Now these are all very tough issues. There is no single approach or remedy, and change sometimes takes a long time. But we must and do press for change because our hopes for peace and security and prosperity depend on respect for human rights. These reports make clear that this is the standard towards which we must strive and to which we will be held. And in that spirit, I welcome your questions.

MR KIRBY: Okay. We’ve got time for just a few of them. I’ll moderate. Please, Matt.

QUESTION: Yeah, I just want to – one, and I’ll be very brief: Why was the report so late this year? I mean, the conspiracy theories are fast and furious out there. I’ve heard three myself. I’ll just mention them quickly: It had something to do with Trade Promotion Authority, or it had to do with the Strategic & Economic Dialogue which was just completed yesterday and offending China, or the Iran talks.

And then just secondly, I’m just wondering if you – your office – has any problem or sees any disparity between what the reports say about Iran and Cuba and the Administration’s engagements with both of them that are presumably coming to fruition pretty soon.

ASSISTANT SECRETARY MALINOWSKI: Got it, thanks. So first, on the delay: At the outset of this process, we decided – the Secretary and I decided that we wanted to release the reports at a time when we would both be here to do it. And that is admittedly not a requirement, but it’s something that we felt was important to demonstrate our commitment, his commitment to this issue. So what happened was with that in mind, we scheduled it for a date, first back in March. His travel schedule changed. We scheduled it for another date; it changed. At one point, I canceled a date that we had because I decided I wanted to go to Burundi to deal with the crisis there. And each time, it was, “Well, no big deal, because we’ll do it next week, we’ll do it next week.” And then the Secretary had his injury, which also obviously affected his ability to come down here and to do it.

The result was a delay that was far longer than any of us wanted. None of us were happy with it, but it – I think it’s fairly clear given what’s happening this week and where the Secretary is going next week that it had nothing to do with some of the issues that you mentioned. And if you want an alternative conspiracy theory, I will suggest that it was actually a devious plot to build interest and anticipation in the report so that you all will cover it. And Matt, I think you promised us wall-to-wall coverage.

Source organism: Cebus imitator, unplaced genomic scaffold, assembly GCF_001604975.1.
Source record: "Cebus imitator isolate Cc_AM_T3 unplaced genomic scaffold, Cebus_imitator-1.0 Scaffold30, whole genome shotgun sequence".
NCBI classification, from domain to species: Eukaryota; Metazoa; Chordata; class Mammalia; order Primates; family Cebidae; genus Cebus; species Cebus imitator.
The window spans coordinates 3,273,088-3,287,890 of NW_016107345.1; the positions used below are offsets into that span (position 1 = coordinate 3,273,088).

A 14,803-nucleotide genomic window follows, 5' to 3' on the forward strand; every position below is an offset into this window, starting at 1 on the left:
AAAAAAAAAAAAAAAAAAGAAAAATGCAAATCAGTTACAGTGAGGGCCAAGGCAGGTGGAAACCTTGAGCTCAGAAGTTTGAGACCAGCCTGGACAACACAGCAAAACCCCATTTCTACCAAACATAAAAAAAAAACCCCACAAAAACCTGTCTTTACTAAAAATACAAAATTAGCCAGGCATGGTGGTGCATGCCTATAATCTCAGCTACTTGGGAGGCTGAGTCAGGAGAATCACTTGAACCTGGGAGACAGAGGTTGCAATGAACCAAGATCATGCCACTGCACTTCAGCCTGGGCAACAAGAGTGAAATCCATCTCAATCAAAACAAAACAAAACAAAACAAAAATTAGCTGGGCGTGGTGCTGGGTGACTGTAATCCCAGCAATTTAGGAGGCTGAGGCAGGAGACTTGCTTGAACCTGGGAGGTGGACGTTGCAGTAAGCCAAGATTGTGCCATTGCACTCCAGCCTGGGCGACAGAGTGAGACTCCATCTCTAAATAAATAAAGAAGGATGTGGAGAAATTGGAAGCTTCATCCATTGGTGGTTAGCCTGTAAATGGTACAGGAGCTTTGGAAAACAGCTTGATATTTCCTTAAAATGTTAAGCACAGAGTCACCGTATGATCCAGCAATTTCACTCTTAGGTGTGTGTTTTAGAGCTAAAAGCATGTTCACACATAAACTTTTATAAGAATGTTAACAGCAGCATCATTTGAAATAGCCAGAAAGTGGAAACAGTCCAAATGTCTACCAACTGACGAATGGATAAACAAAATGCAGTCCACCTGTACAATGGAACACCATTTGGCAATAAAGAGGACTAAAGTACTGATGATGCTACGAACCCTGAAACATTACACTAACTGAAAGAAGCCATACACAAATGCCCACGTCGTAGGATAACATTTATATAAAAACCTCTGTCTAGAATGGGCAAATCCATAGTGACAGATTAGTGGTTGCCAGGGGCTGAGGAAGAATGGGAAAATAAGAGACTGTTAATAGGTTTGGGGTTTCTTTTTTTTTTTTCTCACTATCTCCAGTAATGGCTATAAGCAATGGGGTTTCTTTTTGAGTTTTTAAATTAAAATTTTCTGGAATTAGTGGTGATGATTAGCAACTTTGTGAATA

QUESTION: Well, I didn’t – I promised that we would —

ASSISTANT SECRETARY MALINOWSKI: Can I hold you to that?

QUESTION: I promised that everyone would have wall-to-wall coverage, not just us.

ASSISTANT SECRETARY MALINOWSKI: Good, I’m – there you go.

QUESTION: And then on Cuba and Iran —

ASSISTANT SECRETARY MALINOWSKI: But on Cuba and Iran, look, one of our sayings here is that engagement is not the same thing as endorsement. And with respect to Cuba, I think that is – that should be crystal-clear, that our opening to Cuba – and I’ve spoken about this many times – was designed because we felt that the new policy is better suited to promoting human rights in Cuba than the old policy. And as you well know, the opening was associated very closely with the release of over 50 political prisoners in Cuba. The situation needs to get far better before any of us can say that we are where we want to be, but we feel that what we have done is to take the Cuban Government’s – take away the Cuban Government’s ability to say that the problems on the island are the fault of the United States and the embargo, and to put the focus where it belongs – on their actions and on their policies.